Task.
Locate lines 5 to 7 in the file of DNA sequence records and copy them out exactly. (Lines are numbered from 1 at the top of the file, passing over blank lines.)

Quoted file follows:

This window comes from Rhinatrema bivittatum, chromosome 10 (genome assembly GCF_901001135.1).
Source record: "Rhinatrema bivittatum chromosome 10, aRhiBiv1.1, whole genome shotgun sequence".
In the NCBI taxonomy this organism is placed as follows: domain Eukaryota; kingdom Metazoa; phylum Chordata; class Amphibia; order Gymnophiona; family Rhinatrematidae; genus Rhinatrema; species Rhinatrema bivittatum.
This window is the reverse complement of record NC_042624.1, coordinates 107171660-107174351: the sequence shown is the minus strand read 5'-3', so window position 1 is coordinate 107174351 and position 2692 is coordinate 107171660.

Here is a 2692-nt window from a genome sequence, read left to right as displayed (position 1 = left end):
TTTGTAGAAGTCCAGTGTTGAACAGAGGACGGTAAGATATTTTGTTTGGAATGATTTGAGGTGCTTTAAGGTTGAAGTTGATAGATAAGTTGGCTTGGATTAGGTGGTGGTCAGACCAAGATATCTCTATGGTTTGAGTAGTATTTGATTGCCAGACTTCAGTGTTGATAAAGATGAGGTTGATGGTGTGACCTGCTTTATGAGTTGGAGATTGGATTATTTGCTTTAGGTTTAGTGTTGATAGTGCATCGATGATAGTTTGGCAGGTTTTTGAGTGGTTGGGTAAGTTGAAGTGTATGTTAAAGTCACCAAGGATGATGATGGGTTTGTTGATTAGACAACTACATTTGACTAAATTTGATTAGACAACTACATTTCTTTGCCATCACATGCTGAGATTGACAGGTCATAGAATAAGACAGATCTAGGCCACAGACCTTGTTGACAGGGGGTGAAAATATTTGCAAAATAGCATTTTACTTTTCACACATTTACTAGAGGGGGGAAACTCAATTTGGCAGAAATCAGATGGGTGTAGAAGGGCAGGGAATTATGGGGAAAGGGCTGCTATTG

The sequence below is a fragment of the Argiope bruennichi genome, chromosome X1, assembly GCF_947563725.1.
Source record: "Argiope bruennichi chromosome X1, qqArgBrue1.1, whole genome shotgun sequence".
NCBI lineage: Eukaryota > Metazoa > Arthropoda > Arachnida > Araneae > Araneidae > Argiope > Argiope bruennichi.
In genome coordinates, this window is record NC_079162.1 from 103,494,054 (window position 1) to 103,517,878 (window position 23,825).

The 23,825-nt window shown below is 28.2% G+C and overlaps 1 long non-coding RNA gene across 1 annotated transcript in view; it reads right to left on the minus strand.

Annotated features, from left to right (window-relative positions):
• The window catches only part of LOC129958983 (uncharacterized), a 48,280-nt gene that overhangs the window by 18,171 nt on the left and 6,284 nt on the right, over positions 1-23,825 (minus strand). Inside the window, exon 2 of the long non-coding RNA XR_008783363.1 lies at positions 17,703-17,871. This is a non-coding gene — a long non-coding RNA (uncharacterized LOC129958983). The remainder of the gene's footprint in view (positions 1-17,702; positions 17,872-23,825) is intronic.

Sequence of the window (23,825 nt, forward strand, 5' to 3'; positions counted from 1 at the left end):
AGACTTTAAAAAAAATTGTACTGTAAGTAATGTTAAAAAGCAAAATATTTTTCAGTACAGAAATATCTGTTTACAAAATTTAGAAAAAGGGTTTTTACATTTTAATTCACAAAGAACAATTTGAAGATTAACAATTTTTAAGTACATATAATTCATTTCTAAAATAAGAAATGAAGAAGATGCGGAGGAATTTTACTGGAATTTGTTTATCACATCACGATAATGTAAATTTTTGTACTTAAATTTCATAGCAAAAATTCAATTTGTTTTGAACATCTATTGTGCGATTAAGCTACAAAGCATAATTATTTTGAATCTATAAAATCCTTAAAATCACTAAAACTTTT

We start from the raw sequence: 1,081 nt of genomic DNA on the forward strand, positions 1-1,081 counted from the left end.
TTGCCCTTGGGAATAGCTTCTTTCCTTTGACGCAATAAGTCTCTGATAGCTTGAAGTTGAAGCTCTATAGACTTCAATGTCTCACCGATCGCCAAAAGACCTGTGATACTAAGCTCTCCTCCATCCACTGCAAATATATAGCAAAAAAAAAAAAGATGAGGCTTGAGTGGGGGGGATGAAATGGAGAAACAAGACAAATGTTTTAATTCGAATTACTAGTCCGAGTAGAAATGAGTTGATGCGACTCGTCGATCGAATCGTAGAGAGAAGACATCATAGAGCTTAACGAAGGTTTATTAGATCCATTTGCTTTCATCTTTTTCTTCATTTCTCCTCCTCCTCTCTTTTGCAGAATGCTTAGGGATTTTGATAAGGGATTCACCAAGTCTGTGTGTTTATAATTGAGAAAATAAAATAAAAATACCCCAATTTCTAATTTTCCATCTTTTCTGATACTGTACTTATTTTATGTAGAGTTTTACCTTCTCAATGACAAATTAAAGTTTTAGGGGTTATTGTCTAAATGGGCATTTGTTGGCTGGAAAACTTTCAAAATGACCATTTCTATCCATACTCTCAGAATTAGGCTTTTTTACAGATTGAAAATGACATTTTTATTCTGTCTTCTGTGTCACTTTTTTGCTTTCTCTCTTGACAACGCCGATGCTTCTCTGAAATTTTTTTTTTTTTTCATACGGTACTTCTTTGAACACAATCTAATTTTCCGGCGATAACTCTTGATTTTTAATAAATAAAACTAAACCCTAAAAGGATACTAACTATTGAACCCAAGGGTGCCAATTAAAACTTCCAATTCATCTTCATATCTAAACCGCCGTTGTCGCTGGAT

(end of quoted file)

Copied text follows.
Here is a 2692-nt window from a genome sequence, read left to right as displayed (position 1 = left end):
TTTGTAGAAGTCCAGTGTTGAACAGAGGACGGTAAGATATTTTGTTTGGAATGATTTGAGGTGCTTTAAGGTTGAAGTTGATAGATAAGTTGGCTTGGATTAGGTGGTGGTCAGACCAAGATATCTCTATGGTTTGAGTAGTATTTGATTGCCAGACTTCAGTGTTGATAAAGATGAGGTTGATGGTGTGACCTGCTTTATGAGTTGGAGATTGGATTATTTGCTTTAGGTTTAGTGTTGATAGTGCATCGATGATAGTTTGGCAGGTTTTTGAGTGGTTGGGTAAGTTGAAGTGTATGTTAAAGTCACCAAGGATGATGATGGGTTTGTTGATTAGACAACTACATTTGACTAAATTTGATTAGACAACTACATTTCTTTGCCATCACATGCTGAGATTGACAGGTCATAGAATAAGACAGATCTAGGCCACAGACCTTGTTGACAGGGGGTGAAAATATTTGCAAAATAGCATTTTACTTTTCACACATTTACTAGAGGGGGGAAACTCAATTTGGCAGAAATCAGATGGGTGTAGAAGGGCAGGGAATTATGGGGAAAGGGCTGCTATTG

The sequence below is a fragment of the Argiope bruennichi genome, chromosome X1, assembly GCF_947563725.1.